Beezie was one tough lady. She lived in sweet isolation on Cottage Island, a former leper colony, in the middle of a lake near the town of Sligo, Ireland. She rowed herself ashore to swap her potent home brew for produce at the market right up until she passed away. There was a joke that the fish stall would be empty the next day; the trawlers would not set sail as the fishermen would all be suffering a dreadful hangover. As we gently paddled past her former home I admired her tenacity and grew envious of her tranquil residence.
Cruises. Massive floating cities with thousands of passengers that spend short amounts of time in multiple destinations. So what’s so wrong with that? Lots of people love cruising but not so many cruisers know what kind of impact the cruise is having on them, where they visit or how badly it can end up. Here are just a few reasons why taking a cruise is the worst way to travel:
Utrecht is the classic hidden gem, the ultimate understudy, the overshadowed sibling, a forgotten wallflower to cousin Amsterdam. This, however, turns out to be Utrecht’s unique selling point: a charming medieval canal town that is blissfully crowd-free. Only a short train ride away from Schiphol airport, I decided that although Utrecht may not have some of the big name attractions as A’dam it still had enough allure to entice me to visit. I started with an evening mystery light show.
So you have chosen your destination, booked your trip and packed your bags. You are ready to travel, right? Not quite! There are quite a few things you need to do before you leave for your travels. Luckily, there is a comprehensive checklist right here, so you are fully prepared.
‘When you compare the price of a hand painted, made to measure kimono to a Western designer dress it is quite reasonable’. I had to agree with Sonoe, £1000 for the stunning silk gowns did seem like a bargain. She adjusted the kimono jacket I tried on, showing how I could wear it in two different ways. It was from her vintage collection and had a lovely pink tweedy style pattern, circa late 1960’s to 1970’s. Luckily, it was a tenth of the price of the bespoke ones.
When you catch a man accidentally admit out loud that a display of flowers is ‘so beautiful’ then you know that it must be pretty phenomenal. Tulips are synonymous with the Dutch and I’d been given rave reviews about the floral shows at Keukenhof, but had also been warned off, with someone else’s advice that it was only for flower lovers. Curious to know the truth, I devised a plan for a thorough investigation.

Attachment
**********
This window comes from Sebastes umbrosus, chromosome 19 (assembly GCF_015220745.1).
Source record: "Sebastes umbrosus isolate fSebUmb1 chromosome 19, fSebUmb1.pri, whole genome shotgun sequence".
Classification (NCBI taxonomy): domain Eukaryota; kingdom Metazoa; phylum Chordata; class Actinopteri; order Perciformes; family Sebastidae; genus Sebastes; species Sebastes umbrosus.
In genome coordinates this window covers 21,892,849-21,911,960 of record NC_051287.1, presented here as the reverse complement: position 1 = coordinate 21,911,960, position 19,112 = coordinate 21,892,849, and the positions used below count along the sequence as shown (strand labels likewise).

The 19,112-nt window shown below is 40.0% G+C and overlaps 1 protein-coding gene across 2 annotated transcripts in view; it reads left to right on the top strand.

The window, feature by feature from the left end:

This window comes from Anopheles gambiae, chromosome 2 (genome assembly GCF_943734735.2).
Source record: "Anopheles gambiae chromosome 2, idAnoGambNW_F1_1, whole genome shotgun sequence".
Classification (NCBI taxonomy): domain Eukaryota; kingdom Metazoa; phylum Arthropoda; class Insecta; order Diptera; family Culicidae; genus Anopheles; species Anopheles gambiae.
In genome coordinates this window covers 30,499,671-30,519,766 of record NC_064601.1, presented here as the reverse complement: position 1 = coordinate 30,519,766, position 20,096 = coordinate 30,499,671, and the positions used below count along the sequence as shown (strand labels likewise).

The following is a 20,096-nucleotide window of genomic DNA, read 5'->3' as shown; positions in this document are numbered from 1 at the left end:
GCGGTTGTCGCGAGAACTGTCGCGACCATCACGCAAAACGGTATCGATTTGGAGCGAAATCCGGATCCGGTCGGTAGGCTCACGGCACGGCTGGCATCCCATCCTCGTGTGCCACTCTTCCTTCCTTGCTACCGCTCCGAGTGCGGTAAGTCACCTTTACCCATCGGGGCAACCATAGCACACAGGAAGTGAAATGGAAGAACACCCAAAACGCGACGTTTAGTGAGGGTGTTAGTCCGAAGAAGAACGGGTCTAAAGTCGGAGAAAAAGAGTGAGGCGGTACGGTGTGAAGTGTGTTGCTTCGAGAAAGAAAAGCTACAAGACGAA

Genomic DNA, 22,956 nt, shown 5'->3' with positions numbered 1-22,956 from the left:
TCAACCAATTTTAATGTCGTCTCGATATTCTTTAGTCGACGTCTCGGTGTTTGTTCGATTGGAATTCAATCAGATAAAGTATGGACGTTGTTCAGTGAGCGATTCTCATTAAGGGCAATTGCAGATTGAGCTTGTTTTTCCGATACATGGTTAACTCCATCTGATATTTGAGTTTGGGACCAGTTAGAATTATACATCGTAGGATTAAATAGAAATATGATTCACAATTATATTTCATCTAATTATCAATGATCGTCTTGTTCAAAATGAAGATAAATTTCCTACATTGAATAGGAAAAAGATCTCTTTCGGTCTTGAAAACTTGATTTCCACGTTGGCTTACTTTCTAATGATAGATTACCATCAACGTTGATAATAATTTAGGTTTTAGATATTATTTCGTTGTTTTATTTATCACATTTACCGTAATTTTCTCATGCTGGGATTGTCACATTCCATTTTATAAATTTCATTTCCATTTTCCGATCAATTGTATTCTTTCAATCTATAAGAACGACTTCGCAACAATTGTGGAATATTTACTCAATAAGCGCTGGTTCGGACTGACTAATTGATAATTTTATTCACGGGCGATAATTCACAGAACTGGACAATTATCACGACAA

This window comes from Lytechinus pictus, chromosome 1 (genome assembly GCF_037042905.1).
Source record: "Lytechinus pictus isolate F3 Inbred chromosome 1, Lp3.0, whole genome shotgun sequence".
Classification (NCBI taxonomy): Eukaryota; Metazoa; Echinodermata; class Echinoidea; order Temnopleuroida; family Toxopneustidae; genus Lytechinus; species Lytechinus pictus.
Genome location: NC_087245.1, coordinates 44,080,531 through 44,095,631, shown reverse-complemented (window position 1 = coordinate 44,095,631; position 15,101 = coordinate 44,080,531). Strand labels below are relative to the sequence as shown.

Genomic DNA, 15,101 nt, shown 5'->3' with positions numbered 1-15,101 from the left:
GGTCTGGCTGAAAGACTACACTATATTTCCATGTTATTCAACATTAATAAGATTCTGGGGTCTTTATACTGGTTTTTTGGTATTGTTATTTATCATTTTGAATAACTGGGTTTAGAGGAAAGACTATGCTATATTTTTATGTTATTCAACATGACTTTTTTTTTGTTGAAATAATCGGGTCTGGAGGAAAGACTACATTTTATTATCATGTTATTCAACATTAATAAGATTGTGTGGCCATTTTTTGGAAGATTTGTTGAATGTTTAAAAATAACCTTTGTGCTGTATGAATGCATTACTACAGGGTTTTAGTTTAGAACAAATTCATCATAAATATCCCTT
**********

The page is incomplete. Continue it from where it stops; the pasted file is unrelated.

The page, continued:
Independent travel is empowering, liberating and builds confidence by the bucket load. When you are travelling alone there’s no:
tour guide acting like your mom, telling you what to do, where to go and for how long,
irritating friend who was previously up for anything but now seems to prefer staying indoors,
group weirdo who wants to be more than friends for the entire two week trip, despite your efforts to explain how that isn’t going to happen. Ever.
You can spend whatever you wish, your itinerary is your own and spontaneity is your middle name!
But it can also have its downsides, and after a while, wandering as lonely as a cloud can make you feel like a real ‘Billy no mates’. So here’s my tried and tested list of ways to instantly banish the ‘toute seule’ seclusion, the ‘peke yako’ blues, the ‘all by myself’ moments.
What do you do with twenty-four hours to kill in Dar es Salaam? The pseudo capital of Tanzania doesn’t normally feature on the tourist trail other than an entry, exit or transit point, a small blip on the itinerary in between safaris, summiting and sunbathing. It’s a dirty, hot, humid, chaotic conurbation; one of the world’s fastest growing cities. But behind this facade what does the metropolis offer the stranger on a layover? I’ve taken on this challenge many many times, so here are just a few suggestions of how to turn Dar es Salaam into a highlight of your trip.
What is the most romantic food? Is it falafel? One of the show’s characters came over to ask us for our opinion as we settled into our seats, taking notes of our suggestions.
This was just one of the interactions we had as part of the Galway International Arts Festival (GIAF). It has been a cultural catalyst since 1978 and attracts over 200,000 visitors to the city every July. For two weeks there are over 200 amazing events in Galway including theatre, music, dance, opera, comedy, drama and street extravaganzas. It features international and local acts, many critically acclaimed artists, writers and performers, and has helped the town win European Capital of Culture in 2020.